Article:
Sub-3 V ZnO Electrolyte-Gated Transistors and Circuits with Screen-Printed and Photo-Crosslinked Ion Gel Gate Dielectrics: New Routes to Improved Performance

Fazel Zare Bidoky, Boxin Tang, Rui Ma, Krystopher S. Jochem, Woo Jin Hyun, Donghoon Song, Steven J Koester, Timothy P Lodge, Daniel Frisbie

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A facile, high-resolution patterning process is introduced for fabrication of electrolyte-gated transistors (EGTs) and circuits using a photo-crosslinkable ion gel and stencil-based screen printing. The photo-crosslinkable gel is based on a triblock copolymer incorporating UV-sensitive terminal azide functionality and a common ionic liquid. Using this material in conjunction with conventional photolithography and stenciling techniques, well-defined 0.5–1 μm thick ion gel films are patterned on semiconductor channels as narrow as 10 μm. The resulting n-type ZnO EGTs display high electron mobility (>2 cm2 Vs−1) and on/off current ratios (>105). Further, EGT-based inverters exhibit static gains >23 at supply voltages below 3 V, and five-stage EGT ring oscillator circuits display dynamic propagation delays of 50 μs per stage. In general, the screen printing and photo-crosslinking strategy provides a clean room-compatible method to fabricate EGT circuits with improved sensitivity (gain) and computational power (gain × oscillating frequency). Detailed device analysis indicates that significantly shorter delay times, of order 1 μs, can be obtained by improving the ion gel conductance.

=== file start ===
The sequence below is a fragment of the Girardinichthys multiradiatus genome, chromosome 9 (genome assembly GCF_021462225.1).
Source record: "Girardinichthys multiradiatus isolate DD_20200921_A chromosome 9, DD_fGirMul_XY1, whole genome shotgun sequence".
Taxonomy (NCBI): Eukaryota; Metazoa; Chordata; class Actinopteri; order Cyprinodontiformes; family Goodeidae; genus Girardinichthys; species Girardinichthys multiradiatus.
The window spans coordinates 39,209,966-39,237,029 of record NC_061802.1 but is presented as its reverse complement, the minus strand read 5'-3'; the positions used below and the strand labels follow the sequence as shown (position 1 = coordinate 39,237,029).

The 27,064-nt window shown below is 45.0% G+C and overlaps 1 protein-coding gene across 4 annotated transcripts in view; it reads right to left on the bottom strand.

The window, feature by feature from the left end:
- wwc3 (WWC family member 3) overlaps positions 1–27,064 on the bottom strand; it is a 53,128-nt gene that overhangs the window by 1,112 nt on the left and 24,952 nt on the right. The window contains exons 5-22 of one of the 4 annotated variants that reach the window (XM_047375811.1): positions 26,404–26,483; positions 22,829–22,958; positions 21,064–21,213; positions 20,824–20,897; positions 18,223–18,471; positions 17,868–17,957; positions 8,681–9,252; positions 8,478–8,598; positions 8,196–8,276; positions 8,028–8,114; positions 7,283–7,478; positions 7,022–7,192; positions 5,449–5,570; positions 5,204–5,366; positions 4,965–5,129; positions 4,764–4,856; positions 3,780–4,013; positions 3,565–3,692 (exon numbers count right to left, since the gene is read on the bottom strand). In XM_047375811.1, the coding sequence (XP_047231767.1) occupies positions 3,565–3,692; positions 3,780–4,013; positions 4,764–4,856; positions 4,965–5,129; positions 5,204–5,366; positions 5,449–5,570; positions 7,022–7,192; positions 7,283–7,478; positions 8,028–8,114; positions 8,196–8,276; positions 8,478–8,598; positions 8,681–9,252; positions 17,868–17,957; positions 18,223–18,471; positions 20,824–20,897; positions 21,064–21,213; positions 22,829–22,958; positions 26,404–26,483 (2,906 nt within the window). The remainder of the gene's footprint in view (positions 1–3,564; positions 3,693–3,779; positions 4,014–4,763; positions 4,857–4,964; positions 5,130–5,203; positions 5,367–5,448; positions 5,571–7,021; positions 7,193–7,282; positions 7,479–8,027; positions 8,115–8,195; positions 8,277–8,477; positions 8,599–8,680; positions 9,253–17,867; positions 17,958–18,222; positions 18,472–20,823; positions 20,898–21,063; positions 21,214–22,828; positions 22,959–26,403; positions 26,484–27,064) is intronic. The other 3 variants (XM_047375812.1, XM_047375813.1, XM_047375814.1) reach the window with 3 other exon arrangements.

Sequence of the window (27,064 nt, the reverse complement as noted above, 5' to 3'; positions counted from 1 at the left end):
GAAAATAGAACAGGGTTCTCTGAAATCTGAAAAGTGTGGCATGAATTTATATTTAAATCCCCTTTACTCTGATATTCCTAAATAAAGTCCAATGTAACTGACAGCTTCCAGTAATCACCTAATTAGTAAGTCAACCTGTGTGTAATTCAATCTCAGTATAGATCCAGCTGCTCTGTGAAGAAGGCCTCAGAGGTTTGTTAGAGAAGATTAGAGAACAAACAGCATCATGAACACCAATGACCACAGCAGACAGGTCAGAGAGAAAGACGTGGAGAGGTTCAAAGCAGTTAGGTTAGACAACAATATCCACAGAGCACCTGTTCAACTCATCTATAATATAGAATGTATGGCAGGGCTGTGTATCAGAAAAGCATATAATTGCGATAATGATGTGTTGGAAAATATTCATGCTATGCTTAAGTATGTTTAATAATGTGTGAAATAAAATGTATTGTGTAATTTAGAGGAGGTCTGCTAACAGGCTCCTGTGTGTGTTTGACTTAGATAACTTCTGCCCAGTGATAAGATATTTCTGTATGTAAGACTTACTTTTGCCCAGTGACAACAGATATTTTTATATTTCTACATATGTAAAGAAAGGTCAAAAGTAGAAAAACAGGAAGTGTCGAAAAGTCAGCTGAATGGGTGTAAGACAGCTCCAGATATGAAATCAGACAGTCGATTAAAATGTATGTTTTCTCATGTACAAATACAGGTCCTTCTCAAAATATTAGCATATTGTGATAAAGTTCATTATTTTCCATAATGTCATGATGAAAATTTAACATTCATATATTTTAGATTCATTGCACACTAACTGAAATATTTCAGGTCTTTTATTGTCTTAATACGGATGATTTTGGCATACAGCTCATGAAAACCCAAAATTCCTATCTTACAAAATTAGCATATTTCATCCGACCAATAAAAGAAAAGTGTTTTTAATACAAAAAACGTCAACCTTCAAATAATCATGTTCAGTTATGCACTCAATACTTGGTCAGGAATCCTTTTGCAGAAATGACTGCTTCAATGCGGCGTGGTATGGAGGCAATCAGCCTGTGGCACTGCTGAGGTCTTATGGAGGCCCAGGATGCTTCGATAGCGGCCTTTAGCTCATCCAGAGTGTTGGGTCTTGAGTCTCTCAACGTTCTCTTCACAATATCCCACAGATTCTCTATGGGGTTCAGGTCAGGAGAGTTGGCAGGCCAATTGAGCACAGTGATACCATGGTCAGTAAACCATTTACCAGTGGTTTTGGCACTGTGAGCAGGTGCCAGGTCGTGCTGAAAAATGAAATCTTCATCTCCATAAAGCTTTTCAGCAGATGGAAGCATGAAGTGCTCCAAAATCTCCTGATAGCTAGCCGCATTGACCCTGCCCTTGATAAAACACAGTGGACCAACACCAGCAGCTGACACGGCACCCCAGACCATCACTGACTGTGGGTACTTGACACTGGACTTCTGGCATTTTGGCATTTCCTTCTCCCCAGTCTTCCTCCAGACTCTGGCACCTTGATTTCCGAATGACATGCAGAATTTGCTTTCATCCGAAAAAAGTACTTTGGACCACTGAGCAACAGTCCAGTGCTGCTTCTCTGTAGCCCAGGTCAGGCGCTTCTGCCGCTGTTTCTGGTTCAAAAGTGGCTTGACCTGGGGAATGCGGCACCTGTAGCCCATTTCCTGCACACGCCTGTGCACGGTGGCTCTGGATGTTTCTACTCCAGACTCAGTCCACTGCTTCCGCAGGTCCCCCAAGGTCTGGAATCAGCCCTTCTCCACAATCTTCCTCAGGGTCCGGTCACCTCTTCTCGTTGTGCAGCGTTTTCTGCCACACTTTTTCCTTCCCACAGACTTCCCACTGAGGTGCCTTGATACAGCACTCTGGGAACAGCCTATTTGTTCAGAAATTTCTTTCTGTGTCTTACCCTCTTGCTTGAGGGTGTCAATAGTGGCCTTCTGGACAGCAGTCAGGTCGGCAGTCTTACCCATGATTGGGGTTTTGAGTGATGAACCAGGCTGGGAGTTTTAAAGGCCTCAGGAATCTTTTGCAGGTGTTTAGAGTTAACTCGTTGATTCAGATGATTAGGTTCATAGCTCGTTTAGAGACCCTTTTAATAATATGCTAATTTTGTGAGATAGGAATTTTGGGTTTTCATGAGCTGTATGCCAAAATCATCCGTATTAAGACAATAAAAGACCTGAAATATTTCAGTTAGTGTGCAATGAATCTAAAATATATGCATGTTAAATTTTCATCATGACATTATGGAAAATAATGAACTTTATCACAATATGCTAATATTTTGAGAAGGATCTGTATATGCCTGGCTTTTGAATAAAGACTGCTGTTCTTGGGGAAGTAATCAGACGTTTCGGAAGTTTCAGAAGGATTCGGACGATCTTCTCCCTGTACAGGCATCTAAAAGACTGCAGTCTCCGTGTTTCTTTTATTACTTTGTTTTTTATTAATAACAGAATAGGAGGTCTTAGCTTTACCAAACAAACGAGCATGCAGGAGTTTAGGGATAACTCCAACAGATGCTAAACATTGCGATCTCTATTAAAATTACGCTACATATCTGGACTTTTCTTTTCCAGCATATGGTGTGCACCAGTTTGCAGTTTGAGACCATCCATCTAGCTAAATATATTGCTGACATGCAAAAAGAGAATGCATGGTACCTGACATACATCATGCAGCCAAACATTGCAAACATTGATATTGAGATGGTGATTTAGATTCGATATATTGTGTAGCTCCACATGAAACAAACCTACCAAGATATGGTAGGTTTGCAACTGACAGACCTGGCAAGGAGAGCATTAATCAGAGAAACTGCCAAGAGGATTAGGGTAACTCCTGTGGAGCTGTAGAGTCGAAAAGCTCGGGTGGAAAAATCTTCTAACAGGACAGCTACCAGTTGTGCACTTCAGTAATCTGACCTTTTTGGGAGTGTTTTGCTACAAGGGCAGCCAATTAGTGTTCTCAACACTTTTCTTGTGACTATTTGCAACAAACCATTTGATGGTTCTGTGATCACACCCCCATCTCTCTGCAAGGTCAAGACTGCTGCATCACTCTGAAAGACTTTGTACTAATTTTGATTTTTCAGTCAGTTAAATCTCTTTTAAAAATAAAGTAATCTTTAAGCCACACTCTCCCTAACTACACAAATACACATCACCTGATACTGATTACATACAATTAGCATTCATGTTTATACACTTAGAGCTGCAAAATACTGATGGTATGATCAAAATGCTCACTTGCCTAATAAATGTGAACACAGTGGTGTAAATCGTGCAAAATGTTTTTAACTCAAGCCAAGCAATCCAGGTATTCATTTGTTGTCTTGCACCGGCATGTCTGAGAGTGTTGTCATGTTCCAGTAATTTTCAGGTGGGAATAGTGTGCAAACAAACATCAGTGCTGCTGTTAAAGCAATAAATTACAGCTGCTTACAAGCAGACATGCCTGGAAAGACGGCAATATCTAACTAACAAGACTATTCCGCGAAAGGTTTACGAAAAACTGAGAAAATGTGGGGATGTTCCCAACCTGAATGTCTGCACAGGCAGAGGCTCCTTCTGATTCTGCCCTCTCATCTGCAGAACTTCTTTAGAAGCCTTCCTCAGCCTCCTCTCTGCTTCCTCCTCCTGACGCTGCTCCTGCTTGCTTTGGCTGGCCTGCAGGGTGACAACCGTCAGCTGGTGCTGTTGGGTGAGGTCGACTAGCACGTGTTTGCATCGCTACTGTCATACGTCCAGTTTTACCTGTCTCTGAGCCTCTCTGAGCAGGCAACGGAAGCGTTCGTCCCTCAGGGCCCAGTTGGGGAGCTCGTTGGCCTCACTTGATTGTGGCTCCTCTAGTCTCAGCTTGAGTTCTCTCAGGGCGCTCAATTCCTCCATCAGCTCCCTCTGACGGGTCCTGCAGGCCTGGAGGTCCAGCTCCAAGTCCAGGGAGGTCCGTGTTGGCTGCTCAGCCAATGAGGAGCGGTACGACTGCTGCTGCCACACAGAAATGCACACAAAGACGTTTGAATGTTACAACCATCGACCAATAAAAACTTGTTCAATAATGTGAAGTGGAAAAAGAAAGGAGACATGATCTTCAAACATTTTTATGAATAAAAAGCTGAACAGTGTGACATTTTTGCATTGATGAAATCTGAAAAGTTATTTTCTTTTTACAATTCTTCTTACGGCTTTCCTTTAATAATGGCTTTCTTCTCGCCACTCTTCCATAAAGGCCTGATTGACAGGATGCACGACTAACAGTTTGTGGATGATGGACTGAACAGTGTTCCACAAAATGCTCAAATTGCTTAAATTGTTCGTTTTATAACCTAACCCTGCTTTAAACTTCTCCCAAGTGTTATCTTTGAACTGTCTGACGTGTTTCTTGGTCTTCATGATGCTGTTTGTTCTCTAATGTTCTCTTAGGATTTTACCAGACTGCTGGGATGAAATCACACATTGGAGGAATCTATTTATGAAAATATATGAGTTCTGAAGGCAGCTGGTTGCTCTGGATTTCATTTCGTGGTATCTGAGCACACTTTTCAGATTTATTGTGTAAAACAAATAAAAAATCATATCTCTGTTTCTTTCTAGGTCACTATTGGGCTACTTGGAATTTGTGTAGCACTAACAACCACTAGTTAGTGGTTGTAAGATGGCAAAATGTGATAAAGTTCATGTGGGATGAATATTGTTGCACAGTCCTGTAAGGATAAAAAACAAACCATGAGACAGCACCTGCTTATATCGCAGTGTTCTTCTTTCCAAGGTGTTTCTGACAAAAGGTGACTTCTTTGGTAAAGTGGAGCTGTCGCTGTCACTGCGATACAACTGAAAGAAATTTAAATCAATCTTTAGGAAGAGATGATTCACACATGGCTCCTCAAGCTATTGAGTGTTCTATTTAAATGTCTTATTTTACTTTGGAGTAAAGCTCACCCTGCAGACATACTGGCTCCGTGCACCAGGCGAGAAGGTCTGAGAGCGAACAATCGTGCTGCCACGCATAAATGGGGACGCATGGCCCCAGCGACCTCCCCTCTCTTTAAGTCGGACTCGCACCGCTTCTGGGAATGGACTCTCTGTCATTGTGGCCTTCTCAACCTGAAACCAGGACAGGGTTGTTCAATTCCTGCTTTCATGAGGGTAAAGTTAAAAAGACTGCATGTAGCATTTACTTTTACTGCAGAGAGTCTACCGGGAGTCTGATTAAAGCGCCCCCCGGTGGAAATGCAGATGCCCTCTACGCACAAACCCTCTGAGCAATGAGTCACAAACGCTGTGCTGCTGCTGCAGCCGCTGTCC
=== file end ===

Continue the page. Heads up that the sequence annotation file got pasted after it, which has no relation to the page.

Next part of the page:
Original languageEnglish (US)
Article number1902028
JournalAdvanced Functional Materials
Issue number20
StatePublished - Jan 1 2019

Bibliographical note

Funding Information:
This work was primarily supported by the MRSEC program of the National Science Foundation under Grant Number DMR-1420013. F.Z. is grateful to Xinglong Ren and Yan Wang for discussions. K.S.J. acknowledges support from the National Science Foundation (NSF) Graduate Research Fellowship Program under Grant No. (00039202). Parts of this work were carried out in the Characterization Facility, University of Minnesota, which receives partial support from the NSF through the MRSEC program. Portions of this work were conducted in the Minnesota Nano Center, which is supported by the National Science Foundation through the National Nano Coordinated Infrastructure Network (NNCI) under Award Number ECCS-1542202. C.D.F. and F.Z. conceived the project. B.T. synthesized and optimized the SEAS-N3 polymer under the direction of T.P.L. F.Z. fabricated the devices. F.Z. developed the screen printing in collaboration with W.J.H. S.J.K, F.Z., and R.M. characterized the electrical properties of the devices. F.Z. analyzed the data with discussion with C.D.F., K.S.J., and D.S. All the authors collaborated in writing the paper and agreed on the final version.

Publisher Copyright:
© 2019 WILEY-VCH Verlag GmbH & Co. KGaA, Weinheim


  • electrolyte-gated transistors
  • ion gels
  • photo-patterning
  • screen printing
  • stencil

How much support was provided by MRSEC?

  • Primary


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